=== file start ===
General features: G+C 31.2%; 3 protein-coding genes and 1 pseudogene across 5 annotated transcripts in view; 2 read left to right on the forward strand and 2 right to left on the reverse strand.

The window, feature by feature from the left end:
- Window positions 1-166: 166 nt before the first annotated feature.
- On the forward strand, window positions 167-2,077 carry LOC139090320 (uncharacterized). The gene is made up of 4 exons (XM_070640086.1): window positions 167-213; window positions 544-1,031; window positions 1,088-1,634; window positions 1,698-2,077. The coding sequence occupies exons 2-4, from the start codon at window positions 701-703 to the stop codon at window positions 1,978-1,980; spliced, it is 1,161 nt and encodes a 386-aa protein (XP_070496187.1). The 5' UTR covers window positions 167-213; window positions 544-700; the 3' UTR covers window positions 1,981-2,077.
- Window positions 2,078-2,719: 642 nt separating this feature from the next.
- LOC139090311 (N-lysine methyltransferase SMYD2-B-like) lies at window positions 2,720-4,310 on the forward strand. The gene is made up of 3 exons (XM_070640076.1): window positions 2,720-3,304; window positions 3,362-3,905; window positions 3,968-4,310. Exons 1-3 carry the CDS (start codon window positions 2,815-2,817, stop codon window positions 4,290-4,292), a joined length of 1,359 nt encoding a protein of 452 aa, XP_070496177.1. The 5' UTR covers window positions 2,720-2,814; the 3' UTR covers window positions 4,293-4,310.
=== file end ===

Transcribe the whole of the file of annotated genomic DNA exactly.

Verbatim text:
General features: G+C 31.2%; 3 protein-coding genes and 1 pseudogene across 5 annotated transcripts in view; 2 read left to right on the forward strand and 2 right to left on the reverse strand.

The window, feature by feature from the left end:
- Window positions 1-166: 166 nt before the first annotated feature.
- On the forward strand, window positions 167-2,077 carry LOC139090320 (uncharacterized). The gene is made up of 4 exons (XM_070640086.1): window positions 167-213; window positions 544-1,031; window positions 1,088-1,634; window positions 1,698-2,077. The coding sequence occupies exons 2-4, from the start codon at window positions 701-703 to the stop codon at window positions 1,978-1,980; spliced, it is 1,161 nt and encodes a 386-aa protein (XP_070496187.1). The 5' UTR covers window positions 167-213; window positions 544-700; the 3' UTR covers window positions 1,981-2,077.
- Window positions 2,078-2,719: 642 nt separating this feature from the next.
- LOC139090311 (N-lysine methyltransferase SMYD2-B-like) lies at window positions 2,720-4,310 on the forward strand. The gene is made up of 3 exons (XM_070640076.1): window positions 2,720-3,304; window positions 3,362-3,905; window positions 3,968-4,310. Exons 1-3 carry the CDS (start codon window positions 2,815-2,817, stop codon window positions 4,290-4,292), a joined length of 1,359 nt encoding a protein of 452 aa, XP_070496177.1. The 5' UTR covers window positions 2,720-2,814; the 3' UTR covers window positions 4,293-4,310.